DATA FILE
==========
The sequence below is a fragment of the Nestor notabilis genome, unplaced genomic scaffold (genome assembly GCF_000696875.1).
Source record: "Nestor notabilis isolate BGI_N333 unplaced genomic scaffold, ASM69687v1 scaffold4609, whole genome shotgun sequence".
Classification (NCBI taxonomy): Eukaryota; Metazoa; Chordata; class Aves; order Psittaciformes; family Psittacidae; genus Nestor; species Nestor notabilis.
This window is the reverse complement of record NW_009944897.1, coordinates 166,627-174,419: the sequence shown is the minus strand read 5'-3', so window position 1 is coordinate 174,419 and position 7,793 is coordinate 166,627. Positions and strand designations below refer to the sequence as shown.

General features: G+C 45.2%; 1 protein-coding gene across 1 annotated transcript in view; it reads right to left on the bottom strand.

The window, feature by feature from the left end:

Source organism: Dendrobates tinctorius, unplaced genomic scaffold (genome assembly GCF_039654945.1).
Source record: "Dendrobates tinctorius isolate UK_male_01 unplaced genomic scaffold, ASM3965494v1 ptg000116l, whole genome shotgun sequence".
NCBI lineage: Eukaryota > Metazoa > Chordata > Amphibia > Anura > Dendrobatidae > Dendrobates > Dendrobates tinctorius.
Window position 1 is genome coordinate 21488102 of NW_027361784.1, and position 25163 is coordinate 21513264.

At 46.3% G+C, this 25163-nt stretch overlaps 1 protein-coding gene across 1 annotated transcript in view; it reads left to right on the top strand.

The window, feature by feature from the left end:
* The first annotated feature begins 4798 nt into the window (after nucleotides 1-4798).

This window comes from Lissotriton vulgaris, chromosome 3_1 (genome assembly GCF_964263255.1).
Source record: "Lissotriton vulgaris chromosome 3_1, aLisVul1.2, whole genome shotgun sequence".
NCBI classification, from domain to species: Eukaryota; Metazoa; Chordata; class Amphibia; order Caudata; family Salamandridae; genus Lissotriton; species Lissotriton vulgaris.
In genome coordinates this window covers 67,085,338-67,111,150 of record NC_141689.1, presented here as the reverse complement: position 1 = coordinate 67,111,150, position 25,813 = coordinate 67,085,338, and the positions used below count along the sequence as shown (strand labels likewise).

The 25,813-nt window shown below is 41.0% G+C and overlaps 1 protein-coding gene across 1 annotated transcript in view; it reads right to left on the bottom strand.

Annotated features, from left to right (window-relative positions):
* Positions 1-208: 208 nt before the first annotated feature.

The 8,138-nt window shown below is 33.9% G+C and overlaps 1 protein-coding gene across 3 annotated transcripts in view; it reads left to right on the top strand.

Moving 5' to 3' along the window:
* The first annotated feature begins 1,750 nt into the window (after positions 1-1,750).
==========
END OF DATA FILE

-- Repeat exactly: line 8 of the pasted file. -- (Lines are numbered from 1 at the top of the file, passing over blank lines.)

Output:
Source record: "Dendrobates tinctorius isolate UK_male_01 unplaced genomic scaffold, ASM3965494v1 ptg000116l, whole genome shotgun sequence".